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Heat Dome Brings Triple-Digit Temperatures to Southwest

Heat Dome Brings Triple-Digit Temperatures to Southwest

Forecasters predict record-breaking temperatures as millions in the Southwest brace for what could be the hottest day of an intense heat wave.

On Thursday, temperatures were forecasted to reach 114°F (45.5°C) in Phoenix, Arizona, 111°F in Las Vegas, Nevada, 111°F in Palm Springs, and 121°F in Death Valley, California. Although summer has yet to officially begin, excessive heat warnings were issued for parts of California, Nevada, Arizona, and Texas, expected to last until Friday night. The National Weather Service (NWS) anticipates that temperature records will be “tied or broken” with “little to no overnight relief from the heat.”

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This extreme heat is due to a heat dome, where high pressure traps hot air, causing temperatures to soar 20-30 degrees Fahrenheit above average. Firefighters are ready to treat heat-stroke victims with ice, and some popular hiking trails in Arizona have closed due to the dangerous temperatures.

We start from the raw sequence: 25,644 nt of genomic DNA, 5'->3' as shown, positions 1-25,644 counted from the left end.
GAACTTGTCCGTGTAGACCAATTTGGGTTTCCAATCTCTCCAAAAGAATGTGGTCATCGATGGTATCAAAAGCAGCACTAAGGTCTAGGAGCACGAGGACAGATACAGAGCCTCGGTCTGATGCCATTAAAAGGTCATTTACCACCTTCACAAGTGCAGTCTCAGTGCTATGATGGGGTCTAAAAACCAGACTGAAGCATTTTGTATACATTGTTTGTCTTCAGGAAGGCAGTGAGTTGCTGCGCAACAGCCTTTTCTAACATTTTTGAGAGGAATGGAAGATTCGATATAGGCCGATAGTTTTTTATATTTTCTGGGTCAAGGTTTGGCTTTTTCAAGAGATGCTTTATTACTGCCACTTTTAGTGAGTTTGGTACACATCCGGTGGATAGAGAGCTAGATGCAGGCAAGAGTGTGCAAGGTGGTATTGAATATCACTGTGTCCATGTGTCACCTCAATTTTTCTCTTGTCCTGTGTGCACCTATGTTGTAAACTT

In Phoenix, the US’s hottest large city, firefighters used human-sized immersion bags filled with ice to cool heat-stroke victims. Maricopa County, where Phoenix is located, had 645 heat-related deaths last year, leading the fire department to equip all vehicles with these bags. On Thursday, police at Dream City Church in Phoenix reported that firefighters treated at least five people for heat exhaustion at an event where former President Donald Trump was scheduled to speak. Despite the heat, many attended this swing state event, one of Trump’s first campaign appearances since his recent legal troubles. To help residents cope, Phoenix is opening two overnight cooling stations for the first time.

The NWS advised Grand Canyon hikers to exercise caution at lower elevations, where temperatures can reach 111°F. Excessive heat has also led Arizona officials to close trails at Camelback Mountain and Piestewa Peak. Homeless people are particularly at risk, increasing the demand for temperature-controlled shelters. Central Arizona Shelter Services (CASS), the state’s largest shelter, can accommodate 600 people during extreme heat, providing essential services like shelter, water, and food. With Phoenix’s homeless and low-income residents being most vulnerable to heat-related deaths, these services are crucial.

Extreme heat is also affecting Texas, with Brownsville recording an unprecedented 100°F on Wednesday. The forecast predicts the extreme temperatures will spread northward to the Pacific Northwest by the weekend.